If the CBI charge of kickbacks in the Barak missile deal are true, then former defence minister George Fernandes, president of the now-defunct Samata Party, Jaya Jaitly, and ex-navy chief Sushil Kumar could be indicted for accepting commissions from the Israeli manufacturers. After countrywide raids in 35 places including arms dealer Suresh Nanda's offices in Delhi and Mumbai, the investigating agency claimed clinching evidence in its FIR last week to prove that Rs 2 crore was paid to Fernandes and associate Jaitly.
A senior CBI official told Outlook that Nanda's residence and offices uncovered "computer files, pen drives, bank statements, 15 credit cards and other documents that helped establish the money trail". The agency is also looking into two other arms deals inked by the NDA government—the anti-materiel rifles procured from South African manufacturer Denel and terminally guided ammunitions from Russian firm Krasnopol.
Sources say the money trail could be a clincher for the CBI. But their case also hinges on the DRDO's raising objections to the Rs 1,200-crore deal for seven Barak systems and 200 missiles, signed on October 23, 2000. Here they could be on tricky ground. The FIR states that the DRDO had offered up the indigenous Trishul missile in turn, which was ignored by naval HQ as well as Fernandes. Now, the Trishul was never an option. In fact, the project was scaled down and turned into a technology demonstration vehicle in '03. The then secretary, DRDO, Dr V.K. Atre, had confirmed this to Outlook: "The Trishul missile is a closed project. It's out of reckoning for induction."
The FIR also states that then CNS (read Admiral Sushil Kumar) had "colluded with other accused persons" to "misrepresent facts" and cited "DRDO's concurrence given three years earlier when the indigenous Trishul was in its initial stages of development". This isn't true, insists naval HQ. The Trishul project was launched as part of the Integrated Guided Missile Development Programme back in '83. So the CBI's claim of Trishul being in its "initial stages of development" in '97 is factually wrong. In '95, it was the Congress-led Narasimha Rao regime that was being convinced by a desperate naval HQ to buy the Barak.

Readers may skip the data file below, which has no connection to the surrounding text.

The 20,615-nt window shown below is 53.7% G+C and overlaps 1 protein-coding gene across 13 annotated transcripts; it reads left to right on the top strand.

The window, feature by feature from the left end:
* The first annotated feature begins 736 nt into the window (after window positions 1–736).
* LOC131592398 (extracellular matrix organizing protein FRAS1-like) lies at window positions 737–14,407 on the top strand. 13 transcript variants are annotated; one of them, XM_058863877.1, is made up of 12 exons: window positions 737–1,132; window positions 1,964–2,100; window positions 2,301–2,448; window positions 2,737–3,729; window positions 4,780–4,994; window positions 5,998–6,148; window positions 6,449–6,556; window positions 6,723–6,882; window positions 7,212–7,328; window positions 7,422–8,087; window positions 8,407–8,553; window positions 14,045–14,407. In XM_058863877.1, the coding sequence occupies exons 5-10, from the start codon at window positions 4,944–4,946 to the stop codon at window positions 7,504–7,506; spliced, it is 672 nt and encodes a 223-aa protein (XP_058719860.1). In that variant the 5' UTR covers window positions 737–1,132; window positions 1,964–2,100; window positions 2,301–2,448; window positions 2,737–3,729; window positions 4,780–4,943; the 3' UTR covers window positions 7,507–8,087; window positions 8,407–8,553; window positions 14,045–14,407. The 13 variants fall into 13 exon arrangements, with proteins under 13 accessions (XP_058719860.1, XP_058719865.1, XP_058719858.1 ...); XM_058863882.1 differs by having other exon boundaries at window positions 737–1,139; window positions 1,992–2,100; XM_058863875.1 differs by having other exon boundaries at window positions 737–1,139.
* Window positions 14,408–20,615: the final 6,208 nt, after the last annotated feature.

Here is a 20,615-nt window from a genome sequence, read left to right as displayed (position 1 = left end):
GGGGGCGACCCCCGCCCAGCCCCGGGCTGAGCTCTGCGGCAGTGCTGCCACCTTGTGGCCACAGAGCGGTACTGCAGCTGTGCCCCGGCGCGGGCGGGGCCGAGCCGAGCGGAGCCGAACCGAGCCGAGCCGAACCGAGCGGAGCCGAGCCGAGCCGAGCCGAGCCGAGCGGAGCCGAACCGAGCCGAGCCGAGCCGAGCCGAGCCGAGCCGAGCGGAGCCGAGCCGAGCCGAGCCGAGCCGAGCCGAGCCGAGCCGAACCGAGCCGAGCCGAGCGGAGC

With the Pakistani navy equipped with two potent sea-skimming missiles—the French Exocet and the US Harpoon—the Indian navy's fleet was highly vulnerable. The only missile defence systems on offer in '95 were the Barak and the Russian Kashtan. In December that year, Trishul project director A.K. Kapoor was present when the Barak was tested by the Indian navy in the Mediterranean Sea. He had given his okay then. Naval HQ rejected the Russian Kashtan as it was incapable of intercepting sea-skimming missiles. At a high-level meeting on January 19, 1996, naval chief Admiral Vijay Singh Shekhawat finally convinced then secretary, DRDO, A.P.J. Abdul Kalam, that the Barak was the only option left.
So where do the latest CBI allegations leave anti-corruption champion Fernandes? Well, he's been crying foul ever since the CBI linked his name, accusing the Congress and Sonia Gandhi of political vendetta. The ex-defence minister does not seem to have erred in clearing the Barak deal—the missile system was cheaper, better in strike capability and also matched the navy's requirement. The only question is whether the minister or his acolytes got their hands dirty in the process. If proved so, in the winter of his life, Fernandes could be doing the rounds of the courts for some time to come.
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